Spirit News

Despite  tough weather conditions, the Spirit fleet sailed their way to victory at this year’s British Classic Yacht Club Panerai regatta.

Success for Spirit in Cowes

Nigel Stuart


With their classic looks and modern build techniques and appendages, all Spirit yachts are eligible for the Spirit of Tradition class in classic regattas worldwide.  Whilst several Spirit owners delight in day sailing or blue water cruising in their Spirits, many also enjoy thrill and exhilaration of the ever competitive classic regatta circuit.

Historically, with their light displacement and impressive strength to weight ratio, Spirit yachts have always enjoyed notable success on the classic yacht racing scene.  This year it was Spirit CEO and head designer Sean McMillan’s Spirit 52’ Flight of Ufford which stood out from the fleet.

Spirit 52 Flight of Ufford

Image credit: Emily Harris

At this year’s British Classic Yacht Club’s 13th annual Panerai regatta, and following a refit earlier in the year, nine year old Flight placed first in the Class 1 Modern Classics and won the ‘Je ne sais quoi’ award (for a stunning yacht with an all-round friendly, approachable and helpful crew).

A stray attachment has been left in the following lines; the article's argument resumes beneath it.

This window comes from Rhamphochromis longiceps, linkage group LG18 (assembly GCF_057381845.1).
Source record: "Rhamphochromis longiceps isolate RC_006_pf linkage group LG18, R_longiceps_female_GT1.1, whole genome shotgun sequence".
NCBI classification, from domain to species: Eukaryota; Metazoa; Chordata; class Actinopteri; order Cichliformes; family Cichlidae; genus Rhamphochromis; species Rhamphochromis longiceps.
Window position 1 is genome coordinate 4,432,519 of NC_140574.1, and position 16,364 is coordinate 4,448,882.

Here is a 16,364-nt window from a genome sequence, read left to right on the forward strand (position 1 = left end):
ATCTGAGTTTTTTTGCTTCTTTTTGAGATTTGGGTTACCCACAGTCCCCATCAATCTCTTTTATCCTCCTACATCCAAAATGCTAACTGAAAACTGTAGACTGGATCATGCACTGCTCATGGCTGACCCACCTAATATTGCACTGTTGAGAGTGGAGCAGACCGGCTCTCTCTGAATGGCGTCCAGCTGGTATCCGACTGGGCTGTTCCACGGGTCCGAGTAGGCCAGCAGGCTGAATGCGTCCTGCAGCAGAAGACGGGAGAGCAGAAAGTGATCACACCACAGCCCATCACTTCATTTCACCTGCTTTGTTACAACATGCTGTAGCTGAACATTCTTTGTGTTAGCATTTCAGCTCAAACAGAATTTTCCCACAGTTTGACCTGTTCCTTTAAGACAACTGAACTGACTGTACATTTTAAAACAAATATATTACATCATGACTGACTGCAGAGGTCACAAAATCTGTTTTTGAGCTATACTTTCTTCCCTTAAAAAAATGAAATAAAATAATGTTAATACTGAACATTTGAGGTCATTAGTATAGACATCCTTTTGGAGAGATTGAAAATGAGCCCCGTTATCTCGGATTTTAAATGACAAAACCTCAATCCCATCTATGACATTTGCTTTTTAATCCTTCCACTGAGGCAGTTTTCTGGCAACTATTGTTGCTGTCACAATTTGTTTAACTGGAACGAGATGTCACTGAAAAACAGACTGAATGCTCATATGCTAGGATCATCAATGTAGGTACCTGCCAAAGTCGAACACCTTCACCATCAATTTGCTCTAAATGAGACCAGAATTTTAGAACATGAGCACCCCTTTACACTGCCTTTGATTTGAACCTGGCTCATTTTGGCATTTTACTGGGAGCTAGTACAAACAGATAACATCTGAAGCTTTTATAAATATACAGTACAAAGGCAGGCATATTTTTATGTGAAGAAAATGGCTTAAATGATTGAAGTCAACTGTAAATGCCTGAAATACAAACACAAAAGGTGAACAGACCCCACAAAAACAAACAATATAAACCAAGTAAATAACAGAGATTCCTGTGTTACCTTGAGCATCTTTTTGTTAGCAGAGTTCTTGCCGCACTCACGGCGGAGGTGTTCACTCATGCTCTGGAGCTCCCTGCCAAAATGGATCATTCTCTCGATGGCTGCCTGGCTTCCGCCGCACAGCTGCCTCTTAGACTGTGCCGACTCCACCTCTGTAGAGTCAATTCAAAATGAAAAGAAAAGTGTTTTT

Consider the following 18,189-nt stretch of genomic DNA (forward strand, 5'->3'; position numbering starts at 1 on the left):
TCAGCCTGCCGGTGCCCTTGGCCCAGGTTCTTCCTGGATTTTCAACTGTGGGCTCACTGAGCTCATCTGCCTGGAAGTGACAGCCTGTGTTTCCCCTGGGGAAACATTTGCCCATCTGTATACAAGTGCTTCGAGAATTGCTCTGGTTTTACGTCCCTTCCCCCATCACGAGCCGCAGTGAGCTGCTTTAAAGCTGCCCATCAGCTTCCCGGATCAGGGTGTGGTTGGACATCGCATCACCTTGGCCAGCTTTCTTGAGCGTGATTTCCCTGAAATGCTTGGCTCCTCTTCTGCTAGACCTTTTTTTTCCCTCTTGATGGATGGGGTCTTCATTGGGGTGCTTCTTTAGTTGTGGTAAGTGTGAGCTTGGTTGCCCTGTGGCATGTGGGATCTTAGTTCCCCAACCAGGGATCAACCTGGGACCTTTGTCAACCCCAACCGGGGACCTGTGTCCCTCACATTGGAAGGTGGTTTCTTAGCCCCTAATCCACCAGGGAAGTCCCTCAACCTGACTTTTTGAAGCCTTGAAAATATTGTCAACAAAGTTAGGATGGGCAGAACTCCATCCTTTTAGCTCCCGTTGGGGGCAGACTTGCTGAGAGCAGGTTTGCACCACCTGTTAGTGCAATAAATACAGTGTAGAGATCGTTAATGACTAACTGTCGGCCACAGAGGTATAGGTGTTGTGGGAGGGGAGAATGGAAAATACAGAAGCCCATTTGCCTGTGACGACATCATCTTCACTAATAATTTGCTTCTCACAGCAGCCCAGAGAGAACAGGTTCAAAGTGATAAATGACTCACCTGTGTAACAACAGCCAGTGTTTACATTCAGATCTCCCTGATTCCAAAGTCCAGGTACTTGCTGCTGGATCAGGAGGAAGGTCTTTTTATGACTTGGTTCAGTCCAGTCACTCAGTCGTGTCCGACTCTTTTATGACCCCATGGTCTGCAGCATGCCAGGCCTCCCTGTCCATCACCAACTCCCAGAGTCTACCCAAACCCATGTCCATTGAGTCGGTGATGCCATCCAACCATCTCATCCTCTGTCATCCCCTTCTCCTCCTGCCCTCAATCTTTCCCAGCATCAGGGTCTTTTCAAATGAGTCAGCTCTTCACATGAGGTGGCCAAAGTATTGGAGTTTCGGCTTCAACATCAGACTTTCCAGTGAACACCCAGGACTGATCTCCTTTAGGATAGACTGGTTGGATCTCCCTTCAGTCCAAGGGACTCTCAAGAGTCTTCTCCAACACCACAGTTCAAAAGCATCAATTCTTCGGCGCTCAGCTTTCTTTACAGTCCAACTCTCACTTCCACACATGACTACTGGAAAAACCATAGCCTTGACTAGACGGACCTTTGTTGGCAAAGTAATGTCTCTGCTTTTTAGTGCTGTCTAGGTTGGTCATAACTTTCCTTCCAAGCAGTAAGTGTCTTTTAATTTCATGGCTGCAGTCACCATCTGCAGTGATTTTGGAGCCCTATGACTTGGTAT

Sean comments, “We were delighted with the results from the BCYC Panerai regatta.  The crew, many of whom work at Spirit, were consistent and determined and I’m extremely proud.  The impressive refit carried out by our skilled team in the yard allowed us to race Flight to her optimum performance.”

Sean and crew did not however have an easy run to the top spot, with fantastic performances from Spirit yachts across the fleet in Class 1 Modern Classics.  Spirits Soufrière, Chloe Racing Spirit and Helen placed second, third and fourth respectively.  Spirit 52’ Soufrière also won the Sea Dragon award for line honours in the Round the Island race with Spirit 52’ Chloe Racing Spirit winning on corrected time.  After over eight hours racing in the Round the Island, it’s remarkable to note just how close the final finish times were with Flight less than 2 minutes behind winner Chloe, Soufrière just over 2 minutes behind Flight, and Spirit 37’ Phantom just seconds behind Soufrière.  Meaning after over eight hours of racing in over 30knots the first four boats, all Spirit yachts, were within 5 minutes of each other.

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